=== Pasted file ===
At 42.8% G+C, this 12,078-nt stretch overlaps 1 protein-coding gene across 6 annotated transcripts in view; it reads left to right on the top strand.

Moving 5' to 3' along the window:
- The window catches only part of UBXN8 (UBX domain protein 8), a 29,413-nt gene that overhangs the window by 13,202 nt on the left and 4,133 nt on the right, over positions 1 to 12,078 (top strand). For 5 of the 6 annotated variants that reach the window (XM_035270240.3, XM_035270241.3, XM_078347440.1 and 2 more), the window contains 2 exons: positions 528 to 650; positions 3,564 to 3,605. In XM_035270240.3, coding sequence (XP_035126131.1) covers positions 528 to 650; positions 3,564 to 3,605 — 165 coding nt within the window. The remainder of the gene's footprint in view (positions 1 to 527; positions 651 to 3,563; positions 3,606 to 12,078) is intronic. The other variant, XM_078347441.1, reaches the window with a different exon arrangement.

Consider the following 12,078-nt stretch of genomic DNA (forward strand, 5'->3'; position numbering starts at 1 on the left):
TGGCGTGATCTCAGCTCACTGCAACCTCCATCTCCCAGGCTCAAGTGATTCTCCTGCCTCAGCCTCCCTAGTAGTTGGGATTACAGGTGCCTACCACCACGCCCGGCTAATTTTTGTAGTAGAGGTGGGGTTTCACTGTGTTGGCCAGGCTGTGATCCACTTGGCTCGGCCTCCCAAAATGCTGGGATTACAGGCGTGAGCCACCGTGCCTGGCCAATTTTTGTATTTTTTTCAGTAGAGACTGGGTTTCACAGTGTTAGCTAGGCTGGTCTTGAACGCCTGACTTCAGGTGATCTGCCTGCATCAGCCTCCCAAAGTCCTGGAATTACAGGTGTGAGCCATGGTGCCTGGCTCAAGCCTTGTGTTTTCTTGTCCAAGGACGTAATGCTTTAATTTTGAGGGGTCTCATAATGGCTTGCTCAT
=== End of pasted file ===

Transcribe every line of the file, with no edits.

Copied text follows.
At 42.8% G+C, this 12,078-nt stretch overlaps 1 protein-coding gene across 6 annotated transcripts in view; it reads left to right on the top strand.

Moving 5' to 3' along the window:
- The window catches only part of UBXN8 (UBX domain protein 8), a 29,413-nt gene that overhangs the window by 13,202 nt on the left and 4,133 nt on the right, over positions 1 to 12,078 (top strand). For 5 of the 6 annotated variants that reach the window (XM_035270240.3, XM_035270241.3, XM_078347440.1 and 2 more), the window contains 2 exons: positions 528 to 650; positions 3,564 to 3,605. In XM_035270240.3, coding sequence (XP_035126131.1) covers positions 528 to 650; positions 3,564 to 3,605 — 165 coding nt within the window. The remainder of the gene's footprint in view (positions 1 to 527; positions 651 to 3,563; positions 3,606 to 12,078) is intronic. The other variant, XM_078347441.1, reaches the window with a different exon arrangement.

Consider the following 12,078-nt stretch of genomic DNA (forward strand, 5'->3'; position numbering starts at 1 on the left):
TGGCGTGATCTCAGCTCACTGCAACCTCCATCTCCCAGGCTCAAGTGATTCTCCTGCCTCAGCCTCCCTAGTAGTTGGGATTACAGGTGCCTACCACCACGCCCGGCTAATTTTTGTAGTAGAGGTGGGGTTTCACTGTGTTGGCCAGGCTGTGATCCACTTGGCTCGGCCTCCCAAAATGCTGGGATTACAGGCGTGAGCCACCGTGCCTGGCCAATTTTTGTATTTTTTTCAGTAGAGACTGGGTTTCACAGTGTTAGCTAGGCTGGTCTTGAACGCCTGACTTCAGGTGATCTGCCTGCATCAGCCTCCCAAAGTCCTGGAATTACAGGTGTGAGCCATGGTGCCTGGCTCAAGCCTTGTGTTTTCTTGTCCAAGGACGTAATGCTTTAATTTTGAGGGGTCTCATAATGGCTTGCTCAT